Behavioural Supports Ontario (BSO) provides behavioural health care services for older adults in Ontario with, or at risk ofresponsive behaviours/personal expressions associated with dementia, complex mental health, substance use and/or other neurological conditions.  BSO also provides support to family care partners and healthcare providers across sectors.

BSO was implemented in 2012 to leverage existing resources and enhance coordination across the continuum of care.  All long-term care (LTC) homes in Ontario have access to specialized behavioural support resources either through BSO team members that work in their LTC home or through a mobile team. BSO teams are also available to people living in the community, including private dwellings, assisted living, retirement homes, etc., and some of Ontario’s hospitals also have BSO team members.

Although BSO models (i.e., team structures) look different across Ontario, all BSO teams are united under common mandate, principles, framework of care and standards of practice.

 

BSO Provincial Framework of Care & Principles 

BSO’s framework of care is modeled under three provincial pillars:
 
Pillar 1: System Coordination and Management
Pillar 2: Integrated Service Delivery - Intersectoral and Interdisciplinary
Pillar 3: Knowledgeable Care Team and Capacity Building
 
 
BSO is rooted in person and family-partnered care and is guided by seven value-based principles:
 
1) Behaviour is communication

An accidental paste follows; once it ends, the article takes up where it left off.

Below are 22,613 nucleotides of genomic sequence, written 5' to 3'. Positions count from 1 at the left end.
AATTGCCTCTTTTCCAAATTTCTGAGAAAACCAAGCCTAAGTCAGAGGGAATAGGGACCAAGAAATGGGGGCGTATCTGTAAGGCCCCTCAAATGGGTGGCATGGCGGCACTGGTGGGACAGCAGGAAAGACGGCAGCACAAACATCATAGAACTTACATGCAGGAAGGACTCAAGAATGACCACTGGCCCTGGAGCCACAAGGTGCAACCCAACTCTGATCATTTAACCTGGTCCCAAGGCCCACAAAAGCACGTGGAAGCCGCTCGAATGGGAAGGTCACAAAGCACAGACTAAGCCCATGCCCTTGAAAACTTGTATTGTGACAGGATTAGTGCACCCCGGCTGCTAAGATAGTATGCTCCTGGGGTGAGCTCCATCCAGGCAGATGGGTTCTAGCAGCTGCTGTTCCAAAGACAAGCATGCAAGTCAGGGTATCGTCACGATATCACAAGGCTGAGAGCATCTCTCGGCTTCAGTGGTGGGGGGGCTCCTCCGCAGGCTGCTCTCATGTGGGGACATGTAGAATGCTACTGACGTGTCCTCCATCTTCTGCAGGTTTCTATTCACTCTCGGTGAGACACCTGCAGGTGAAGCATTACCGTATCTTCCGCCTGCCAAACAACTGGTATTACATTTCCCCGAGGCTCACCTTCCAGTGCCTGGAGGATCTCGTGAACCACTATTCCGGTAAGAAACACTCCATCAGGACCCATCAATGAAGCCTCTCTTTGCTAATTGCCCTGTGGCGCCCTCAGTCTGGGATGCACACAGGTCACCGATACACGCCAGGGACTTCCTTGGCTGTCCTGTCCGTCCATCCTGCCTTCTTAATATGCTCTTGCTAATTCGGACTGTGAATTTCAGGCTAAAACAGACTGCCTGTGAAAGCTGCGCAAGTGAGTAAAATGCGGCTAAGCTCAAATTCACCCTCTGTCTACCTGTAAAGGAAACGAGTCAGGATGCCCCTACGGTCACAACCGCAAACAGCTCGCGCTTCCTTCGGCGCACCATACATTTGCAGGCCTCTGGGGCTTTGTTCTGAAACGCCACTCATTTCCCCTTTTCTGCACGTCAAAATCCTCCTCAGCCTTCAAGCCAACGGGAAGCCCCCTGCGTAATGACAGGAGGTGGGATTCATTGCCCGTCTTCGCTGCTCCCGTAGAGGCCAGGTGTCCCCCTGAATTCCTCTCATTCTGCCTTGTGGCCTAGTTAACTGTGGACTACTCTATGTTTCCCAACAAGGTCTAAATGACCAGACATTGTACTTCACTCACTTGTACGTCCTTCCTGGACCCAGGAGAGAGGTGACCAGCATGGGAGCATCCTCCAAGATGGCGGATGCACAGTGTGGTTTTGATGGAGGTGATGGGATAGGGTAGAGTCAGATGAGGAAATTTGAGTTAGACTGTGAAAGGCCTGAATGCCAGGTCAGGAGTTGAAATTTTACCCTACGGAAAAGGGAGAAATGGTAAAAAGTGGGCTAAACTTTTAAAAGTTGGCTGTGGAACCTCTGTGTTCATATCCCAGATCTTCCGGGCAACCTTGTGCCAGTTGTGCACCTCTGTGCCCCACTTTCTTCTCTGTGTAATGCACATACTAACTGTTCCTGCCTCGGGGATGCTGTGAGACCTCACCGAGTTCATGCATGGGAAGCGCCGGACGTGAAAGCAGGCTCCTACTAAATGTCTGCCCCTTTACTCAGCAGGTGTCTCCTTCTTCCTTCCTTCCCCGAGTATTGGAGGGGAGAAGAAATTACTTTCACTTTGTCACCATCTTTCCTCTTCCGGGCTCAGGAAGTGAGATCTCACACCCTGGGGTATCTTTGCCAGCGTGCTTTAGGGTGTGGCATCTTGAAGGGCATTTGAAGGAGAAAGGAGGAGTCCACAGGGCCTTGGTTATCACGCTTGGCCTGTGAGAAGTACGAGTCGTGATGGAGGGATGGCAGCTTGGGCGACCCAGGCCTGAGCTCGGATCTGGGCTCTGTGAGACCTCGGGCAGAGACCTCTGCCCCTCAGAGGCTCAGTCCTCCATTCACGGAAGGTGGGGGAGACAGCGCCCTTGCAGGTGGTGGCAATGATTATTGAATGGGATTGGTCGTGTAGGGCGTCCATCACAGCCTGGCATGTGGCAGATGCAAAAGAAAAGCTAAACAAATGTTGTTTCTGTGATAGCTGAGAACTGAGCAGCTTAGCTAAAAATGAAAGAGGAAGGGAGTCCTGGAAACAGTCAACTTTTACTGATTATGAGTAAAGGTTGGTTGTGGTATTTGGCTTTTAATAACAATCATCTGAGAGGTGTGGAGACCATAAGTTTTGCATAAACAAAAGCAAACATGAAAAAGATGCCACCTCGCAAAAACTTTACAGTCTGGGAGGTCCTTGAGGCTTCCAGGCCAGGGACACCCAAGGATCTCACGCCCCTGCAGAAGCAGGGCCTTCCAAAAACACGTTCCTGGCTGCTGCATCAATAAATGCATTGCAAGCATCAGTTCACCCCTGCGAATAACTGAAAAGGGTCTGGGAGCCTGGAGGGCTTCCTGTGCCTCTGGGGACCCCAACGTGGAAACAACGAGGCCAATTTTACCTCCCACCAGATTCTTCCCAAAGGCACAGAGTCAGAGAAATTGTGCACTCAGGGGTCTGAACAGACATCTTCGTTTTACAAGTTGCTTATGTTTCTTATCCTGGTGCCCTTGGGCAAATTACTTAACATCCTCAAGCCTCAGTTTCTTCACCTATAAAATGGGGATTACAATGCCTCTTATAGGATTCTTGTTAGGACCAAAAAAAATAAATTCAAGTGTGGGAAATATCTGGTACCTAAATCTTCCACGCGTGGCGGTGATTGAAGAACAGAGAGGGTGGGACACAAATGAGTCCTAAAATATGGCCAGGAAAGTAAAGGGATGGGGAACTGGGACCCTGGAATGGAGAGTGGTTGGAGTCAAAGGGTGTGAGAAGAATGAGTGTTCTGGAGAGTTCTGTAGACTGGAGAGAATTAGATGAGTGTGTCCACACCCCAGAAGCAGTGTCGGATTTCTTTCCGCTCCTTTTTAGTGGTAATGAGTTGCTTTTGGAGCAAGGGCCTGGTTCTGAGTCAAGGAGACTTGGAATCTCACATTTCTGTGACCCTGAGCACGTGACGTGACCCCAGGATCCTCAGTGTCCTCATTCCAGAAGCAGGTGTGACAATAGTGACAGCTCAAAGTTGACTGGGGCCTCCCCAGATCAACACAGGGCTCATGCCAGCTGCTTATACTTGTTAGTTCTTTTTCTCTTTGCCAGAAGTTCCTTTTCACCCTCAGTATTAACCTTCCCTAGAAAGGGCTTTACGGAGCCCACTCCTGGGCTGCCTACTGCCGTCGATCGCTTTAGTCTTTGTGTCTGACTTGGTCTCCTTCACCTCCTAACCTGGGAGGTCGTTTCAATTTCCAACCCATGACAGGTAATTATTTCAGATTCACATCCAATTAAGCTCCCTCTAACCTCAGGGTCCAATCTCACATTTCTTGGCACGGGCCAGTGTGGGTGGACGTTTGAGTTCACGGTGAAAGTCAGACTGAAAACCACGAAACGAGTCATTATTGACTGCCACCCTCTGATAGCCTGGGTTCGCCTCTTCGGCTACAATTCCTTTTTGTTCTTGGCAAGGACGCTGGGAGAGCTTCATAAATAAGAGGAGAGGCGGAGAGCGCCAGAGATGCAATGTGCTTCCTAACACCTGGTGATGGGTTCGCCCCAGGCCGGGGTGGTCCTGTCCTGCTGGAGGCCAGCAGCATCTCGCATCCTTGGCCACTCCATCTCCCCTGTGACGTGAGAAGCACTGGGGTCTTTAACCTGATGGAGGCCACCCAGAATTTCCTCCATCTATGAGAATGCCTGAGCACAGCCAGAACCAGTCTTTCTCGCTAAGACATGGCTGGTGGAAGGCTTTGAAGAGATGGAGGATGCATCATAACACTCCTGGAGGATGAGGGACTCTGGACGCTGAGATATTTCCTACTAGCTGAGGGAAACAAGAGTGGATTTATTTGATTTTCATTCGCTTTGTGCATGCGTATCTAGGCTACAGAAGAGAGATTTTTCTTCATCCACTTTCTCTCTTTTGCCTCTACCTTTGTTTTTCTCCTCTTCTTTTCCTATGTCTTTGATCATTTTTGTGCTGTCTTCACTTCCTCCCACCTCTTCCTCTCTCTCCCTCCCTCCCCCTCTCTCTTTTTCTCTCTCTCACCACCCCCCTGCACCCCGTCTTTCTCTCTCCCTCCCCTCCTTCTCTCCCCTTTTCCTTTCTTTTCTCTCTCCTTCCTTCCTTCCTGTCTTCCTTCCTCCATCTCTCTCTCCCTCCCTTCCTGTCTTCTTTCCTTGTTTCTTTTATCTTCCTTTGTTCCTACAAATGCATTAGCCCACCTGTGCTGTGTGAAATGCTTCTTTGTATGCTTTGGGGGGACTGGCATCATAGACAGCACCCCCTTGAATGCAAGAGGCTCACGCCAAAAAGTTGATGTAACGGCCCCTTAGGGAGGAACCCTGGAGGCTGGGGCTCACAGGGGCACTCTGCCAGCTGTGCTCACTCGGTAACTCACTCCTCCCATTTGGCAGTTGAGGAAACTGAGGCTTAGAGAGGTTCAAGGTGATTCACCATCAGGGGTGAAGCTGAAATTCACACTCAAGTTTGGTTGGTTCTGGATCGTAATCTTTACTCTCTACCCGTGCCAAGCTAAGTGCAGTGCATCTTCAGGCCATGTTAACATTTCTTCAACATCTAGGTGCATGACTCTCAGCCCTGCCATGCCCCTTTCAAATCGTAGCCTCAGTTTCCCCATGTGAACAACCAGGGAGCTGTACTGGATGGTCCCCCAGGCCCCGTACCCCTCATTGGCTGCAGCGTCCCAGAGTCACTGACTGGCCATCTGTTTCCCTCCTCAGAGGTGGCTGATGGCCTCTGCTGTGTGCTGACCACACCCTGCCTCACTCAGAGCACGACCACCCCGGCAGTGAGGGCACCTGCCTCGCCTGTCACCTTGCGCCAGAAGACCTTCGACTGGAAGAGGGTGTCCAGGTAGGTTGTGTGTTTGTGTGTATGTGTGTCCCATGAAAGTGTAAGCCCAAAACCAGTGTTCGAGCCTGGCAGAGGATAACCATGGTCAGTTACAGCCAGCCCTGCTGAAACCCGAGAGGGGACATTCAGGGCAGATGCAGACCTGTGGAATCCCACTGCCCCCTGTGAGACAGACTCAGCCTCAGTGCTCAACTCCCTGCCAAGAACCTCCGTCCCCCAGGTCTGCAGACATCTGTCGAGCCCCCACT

Responsive behaviours/personal expressions can be minimized by understanding the person and adapting the environment or care to better meet the individual’s unmet needs. Behaviours are not meaningless; they are an attempt to express distress, problem-solve or communicate unmet needs.
 
2) Respect
All persons are treated with respect and accepted as they are. Respect and trust characterize the relationships between clinicians and individuals/family care partners, and between providers across systems.
 
3) Diversity
Practices value the language, ethnicity, race, religion, gender, beliefs/traditions, and life experiences of the people being served.
 
4) Collaborative Care
Accessible, comprehensive assessment and intervention require an interdisciplinary approach that includes professionals from different disciplines, as well as the individuals/family care partners, to cooperatively create a joint, single plan of care.
 
5) Safety
The creation of a culture of safety and well-being is promoted where older adults and families live and visit and where staff work.
 
6) System Coordination & Integration
Systems are built upon existing resources and initiatives and encourage the development of synergies among existing and new partners to ensure access to a full range of integrated services and flexible supports based on need.
 
7) Accountability & Sustainability
 The accountability of the system, health, and social service providers to funders and to each other is defined and ensured (Ontario Behavioural Support System Project, 2010).

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